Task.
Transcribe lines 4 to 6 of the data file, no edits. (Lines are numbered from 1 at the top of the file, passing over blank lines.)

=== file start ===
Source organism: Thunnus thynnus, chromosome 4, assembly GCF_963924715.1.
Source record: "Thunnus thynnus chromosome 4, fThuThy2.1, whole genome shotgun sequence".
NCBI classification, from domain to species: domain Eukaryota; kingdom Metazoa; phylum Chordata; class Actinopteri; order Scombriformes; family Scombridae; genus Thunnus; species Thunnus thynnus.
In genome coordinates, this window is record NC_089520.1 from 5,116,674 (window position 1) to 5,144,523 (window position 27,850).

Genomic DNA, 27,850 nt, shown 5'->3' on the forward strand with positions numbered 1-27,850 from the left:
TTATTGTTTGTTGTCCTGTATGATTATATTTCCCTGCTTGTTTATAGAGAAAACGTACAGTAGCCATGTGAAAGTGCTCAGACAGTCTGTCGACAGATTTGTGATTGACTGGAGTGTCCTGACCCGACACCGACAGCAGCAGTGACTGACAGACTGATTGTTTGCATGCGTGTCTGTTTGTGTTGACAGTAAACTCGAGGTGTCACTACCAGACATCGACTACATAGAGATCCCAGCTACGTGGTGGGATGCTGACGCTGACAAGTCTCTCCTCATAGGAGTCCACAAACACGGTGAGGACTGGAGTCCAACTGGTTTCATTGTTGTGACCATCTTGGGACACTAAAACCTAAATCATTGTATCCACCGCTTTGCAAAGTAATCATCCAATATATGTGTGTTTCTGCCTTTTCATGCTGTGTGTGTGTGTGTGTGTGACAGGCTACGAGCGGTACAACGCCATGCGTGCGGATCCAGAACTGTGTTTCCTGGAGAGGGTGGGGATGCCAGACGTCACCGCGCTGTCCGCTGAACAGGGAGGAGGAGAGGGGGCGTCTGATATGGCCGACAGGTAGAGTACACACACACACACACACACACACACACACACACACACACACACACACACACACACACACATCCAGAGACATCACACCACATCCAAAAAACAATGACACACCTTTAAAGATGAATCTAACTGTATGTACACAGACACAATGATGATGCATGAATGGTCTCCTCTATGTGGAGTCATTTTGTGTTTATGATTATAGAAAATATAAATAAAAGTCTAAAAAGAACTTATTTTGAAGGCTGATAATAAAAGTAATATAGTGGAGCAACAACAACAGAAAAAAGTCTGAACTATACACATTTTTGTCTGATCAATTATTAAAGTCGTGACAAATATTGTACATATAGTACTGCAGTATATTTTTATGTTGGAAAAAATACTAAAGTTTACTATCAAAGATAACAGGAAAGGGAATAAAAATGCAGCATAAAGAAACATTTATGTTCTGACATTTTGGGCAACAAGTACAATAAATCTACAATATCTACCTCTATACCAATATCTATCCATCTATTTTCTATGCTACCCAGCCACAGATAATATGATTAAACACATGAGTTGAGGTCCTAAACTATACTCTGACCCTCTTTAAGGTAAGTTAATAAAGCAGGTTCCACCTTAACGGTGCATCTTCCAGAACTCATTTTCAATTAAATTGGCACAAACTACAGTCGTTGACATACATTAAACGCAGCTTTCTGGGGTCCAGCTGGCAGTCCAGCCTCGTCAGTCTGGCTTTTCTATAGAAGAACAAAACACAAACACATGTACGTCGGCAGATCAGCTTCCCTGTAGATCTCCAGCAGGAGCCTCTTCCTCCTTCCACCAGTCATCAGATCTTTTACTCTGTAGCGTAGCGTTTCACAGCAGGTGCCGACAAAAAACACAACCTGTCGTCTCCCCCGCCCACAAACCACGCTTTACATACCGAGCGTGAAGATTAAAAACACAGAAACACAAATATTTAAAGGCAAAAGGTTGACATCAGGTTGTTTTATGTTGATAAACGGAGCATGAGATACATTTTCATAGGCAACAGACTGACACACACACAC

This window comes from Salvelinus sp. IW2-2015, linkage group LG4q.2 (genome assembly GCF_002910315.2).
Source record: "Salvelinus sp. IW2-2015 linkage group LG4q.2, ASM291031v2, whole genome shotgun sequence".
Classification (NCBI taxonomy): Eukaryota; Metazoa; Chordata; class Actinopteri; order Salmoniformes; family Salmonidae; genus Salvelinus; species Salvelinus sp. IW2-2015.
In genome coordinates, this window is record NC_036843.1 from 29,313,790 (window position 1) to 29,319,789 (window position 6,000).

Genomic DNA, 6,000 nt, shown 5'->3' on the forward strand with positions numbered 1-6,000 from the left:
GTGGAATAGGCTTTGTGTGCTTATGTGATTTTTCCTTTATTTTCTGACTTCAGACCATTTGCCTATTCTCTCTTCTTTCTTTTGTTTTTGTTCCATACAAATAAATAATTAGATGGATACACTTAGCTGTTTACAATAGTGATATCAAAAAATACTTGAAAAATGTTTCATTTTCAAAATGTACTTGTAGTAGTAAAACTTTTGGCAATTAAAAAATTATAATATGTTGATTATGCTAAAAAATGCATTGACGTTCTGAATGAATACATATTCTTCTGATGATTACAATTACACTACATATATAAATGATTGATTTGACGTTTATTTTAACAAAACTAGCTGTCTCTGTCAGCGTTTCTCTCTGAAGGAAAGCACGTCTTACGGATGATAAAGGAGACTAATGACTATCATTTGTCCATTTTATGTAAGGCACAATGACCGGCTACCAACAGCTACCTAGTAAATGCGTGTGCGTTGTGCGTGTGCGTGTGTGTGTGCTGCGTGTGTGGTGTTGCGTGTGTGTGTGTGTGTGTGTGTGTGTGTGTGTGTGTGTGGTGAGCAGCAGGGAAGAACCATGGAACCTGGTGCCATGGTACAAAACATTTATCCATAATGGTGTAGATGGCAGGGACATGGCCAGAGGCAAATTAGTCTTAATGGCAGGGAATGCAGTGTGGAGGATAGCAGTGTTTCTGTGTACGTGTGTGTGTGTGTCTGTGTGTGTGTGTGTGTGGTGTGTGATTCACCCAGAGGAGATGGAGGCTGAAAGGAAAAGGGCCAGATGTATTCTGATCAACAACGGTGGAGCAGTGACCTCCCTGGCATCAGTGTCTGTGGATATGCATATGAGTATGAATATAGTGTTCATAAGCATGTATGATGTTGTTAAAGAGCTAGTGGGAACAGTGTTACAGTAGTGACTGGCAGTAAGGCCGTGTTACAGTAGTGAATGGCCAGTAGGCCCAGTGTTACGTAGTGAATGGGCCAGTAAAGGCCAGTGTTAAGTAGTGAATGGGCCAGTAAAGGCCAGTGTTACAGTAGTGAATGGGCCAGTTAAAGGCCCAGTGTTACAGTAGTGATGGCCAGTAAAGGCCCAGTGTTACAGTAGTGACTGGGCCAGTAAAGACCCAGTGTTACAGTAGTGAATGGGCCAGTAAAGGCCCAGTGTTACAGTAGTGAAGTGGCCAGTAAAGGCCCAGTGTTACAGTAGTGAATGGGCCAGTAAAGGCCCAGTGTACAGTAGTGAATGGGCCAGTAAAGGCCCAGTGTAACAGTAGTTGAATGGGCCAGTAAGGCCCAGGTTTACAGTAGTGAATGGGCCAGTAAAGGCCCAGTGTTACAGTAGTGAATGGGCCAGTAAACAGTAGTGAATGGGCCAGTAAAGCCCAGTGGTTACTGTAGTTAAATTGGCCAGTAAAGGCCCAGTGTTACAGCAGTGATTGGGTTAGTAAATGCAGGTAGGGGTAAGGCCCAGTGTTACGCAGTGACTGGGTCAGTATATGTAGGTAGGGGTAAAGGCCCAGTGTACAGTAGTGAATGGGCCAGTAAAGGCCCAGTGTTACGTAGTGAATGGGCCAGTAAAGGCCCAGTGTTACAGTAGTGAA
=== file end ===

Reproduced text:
In genome coordinates, this window is record NC_089520.1 from 5,116,674 (window position 1) to 5,144,523 (window position 27,850).

Genomic DNA, 27,850 nt, shown 5'->3' on the forward strand with positions numbered 1-27,850 from the left:
TTATTGTTTGTTGTCCTGTATGATTATATTTCCCTGCTTGTTTATAGAGAAAACGTACAGTAGCCATGTGAAAGTGCTCAGACAGTCTGTCGACAGATTTGTGATTGACTGGAGTGTCCTGACCCGACACCGACAGCAGCAGTGACTGACAGACTGATTGTTTGCATGCGTGTCTGTTTGTGTTGACAGTAAACTCGAGGTGTCACTACCAGACATCGACTACATAGAGATCCCAGCTACGTGGTGGGATGCTGACGCTGACAAGTCTCTCCTCATAGGAGTCCACAAACACGGTGAGGACTGGAGTCCAACTGGTTTCATTGTTGTGACCATCTTGGGACACTAAAACCTAAATCATTGTATCCACCGCTTTGCAAAGTAATCATCCAATATATGTGTGTTTCTGCCTTTTCATGCTGTGTGTGTGTGTGTGTGTGACAGGCTACGAGCGGTACAACGCCATGCGTGCGGATCCAGAACTGTGTTTCCTGGAGAGGGTGGGGATGCCAGACGTCACCGCGCTGTCCGCTGAACAGGGAGGAGGAGAGGGGGCGTCTGATATGGCCGACAGGTAGAGTACACACACACACACACACACACACACACACACACACACACACACACACACACACACACACATCCAGAGACATCACACCACATCCAAAAAACAATGACACACCTTTAAAGATGAATCTAACTGTATGTACACAGACACAATGATGATGCATGAATGGTCTCCTCTATGTGGAGTCATTTTGTGTTTATGATTATAGAAAATATAAATAAAAGTCTAAAAAGAACTTATTTTGAAGGCTGATAATAAAAGTAATATAGTGGAGCAACAACAACAGAAAAAAGTCTGAACTATACACATTTTTGTCTGATCAATTATTAAAGTCGTGACAAATATTGTACATATAGTACTGCAGTATATTTTTATGTTGGAAAAAATACTAAAGTTTACTATCAAAGATAACAGGAAAGGGAATAAAAATGCAGCATAAAGAAACATTTATGTTCTGACATTTTGGGCAACAAGTACAATAAATCTACAATATCTACCTCTATACCAATATCTATCCATCTATTTTCTATGCTACCCAGCCACAGATAATATGATTAAACACATGAGTTGAGGTCCTAAACTATACTCTGACCCTCTTTAAGGTAAGTTAATAAAGCAGGTTCCACCTTAACGGTGCATCTTCCAGAACTCATTTTCAATTAAATTGGCACAAACTACAGTCGTTGACATACATTAAACGCAGCTTTCTGGGGTCCAGCTGGCAGTCCAGCCTCGTCAGTCTGGCTTTTCTATAGAAGAACAAAACACAAACACATGTACGTCGGCAGATCAGCTTCCCTGTAGATCTCCAGCAGGAGCCTCTTCCTCCTTCCACCAGTCATCAGATCTTTTACTCTGTAGCGTAGCGTTTCACAGCAGGTGCCGACAAAAAACACAACCTGTCGTCTCCCCCGCCCACAAACCACGCTTTACATACCGAGCGTGAAGATTAAAAACACAGAAACACAAATATTTAAAGGCAAAAGGTTGACATCAGGTTGTTTTATGTTGATAAACGGAGCATGAGATACATTTTCATAGGCAACAGACTGACACACACACAC